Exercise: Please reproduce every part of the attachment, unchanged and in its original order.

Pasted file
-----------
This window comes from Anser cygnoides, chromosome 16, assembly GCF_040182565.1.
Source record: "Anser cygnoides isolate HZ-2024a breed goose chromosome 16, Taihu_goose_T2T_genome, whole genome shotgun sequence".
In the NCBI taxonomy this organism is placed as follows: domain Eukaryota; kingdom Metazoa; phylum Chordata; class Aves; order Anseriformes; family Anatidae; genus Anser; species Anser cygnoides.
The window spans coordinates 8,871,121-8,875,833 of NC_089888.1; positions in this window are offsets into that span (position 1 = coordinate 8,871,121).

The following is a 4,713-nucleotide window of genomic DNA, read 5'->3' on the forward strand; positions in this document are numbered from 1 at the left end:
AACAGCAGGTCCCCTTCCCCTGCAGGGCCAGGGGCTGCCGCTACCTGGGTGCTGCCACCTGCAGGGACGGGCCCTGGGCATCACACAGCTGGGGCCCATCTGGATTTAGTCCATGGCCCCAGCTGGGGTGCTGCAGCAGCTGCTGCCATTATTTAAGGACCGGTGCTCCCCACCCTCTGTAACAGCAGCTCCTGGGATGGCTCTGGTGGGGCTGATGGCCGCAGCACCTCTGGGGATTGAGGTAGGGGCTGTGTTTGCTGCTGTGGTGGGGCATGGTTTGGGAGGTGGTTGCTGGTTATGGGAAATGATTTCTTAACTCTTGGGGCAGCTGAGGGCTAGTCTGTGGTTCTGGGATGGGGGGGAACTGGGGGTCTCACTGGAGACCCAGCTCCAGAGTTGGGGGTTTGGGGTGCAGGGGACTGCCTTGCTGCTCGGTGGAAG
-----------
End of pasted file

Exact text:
This window comes from Anser cygnoides, chromosome 16, assembly GCF_040182565.1.
Source record: "Anser cygnoides isolate HZ-2024a breed goose chromosome 16, Taihu_goose_T2T_genome, whole genome shotgun sequence".
In the NCBI taxonomy this organism is placed as follows: domain Eukaryota; kingdom Metazoa; phylum Chordata; class Aves; order Anseriformes; family Anatidae; genus Anser; species Anser cygnoides.
The window spans coordinates 8,871,121-8,875,833 of NC_089888.1; positions in this window are offsets into that span (position 1 = coordinate 8,871,121).

The following is a 4,713-nucleotide window of genomic DNA, read 5'->3' on the forward strand; positions in this document are numbered from 1 at the left end:
AACAGCAGGTCCCCTTCCCCTGCAGGGCCAGGGGCTGCCGCTACCTGGGTGCTGCCACCTGCAGGGACGGGCCCTGGGCATCACACAGCTGGGGCCCATCTGGATTTAGTCCATGGCCCCAGCTGGGGTGCTGCAGCAGCTGCTGCCATTATTTAAGGACCGGTGCTCCCCACCCTCTGTAACAGCAGCTCCTGGGATGGCTCTGGTGGGGCTGATGGCCGCAGCACCTCTGGGGATTGAGGTAGGGGCTGTGTTTGCTGCTGTGGTGGGGCATGGTTTGGGAGGTGGTTGCTGGTTATGGGAAATGATTTCTTAACTCTTGGGGCAGCTGAGGGCTAGTCTGTGGTTCTGGGATGGGGGGGAACTGGGGGTCTCACTGGAGACCCAGCTCCAGAGTTGGGGGTTTGGGGTGCAGGGGACTGCCTTGCTGCTCGGTGGAAG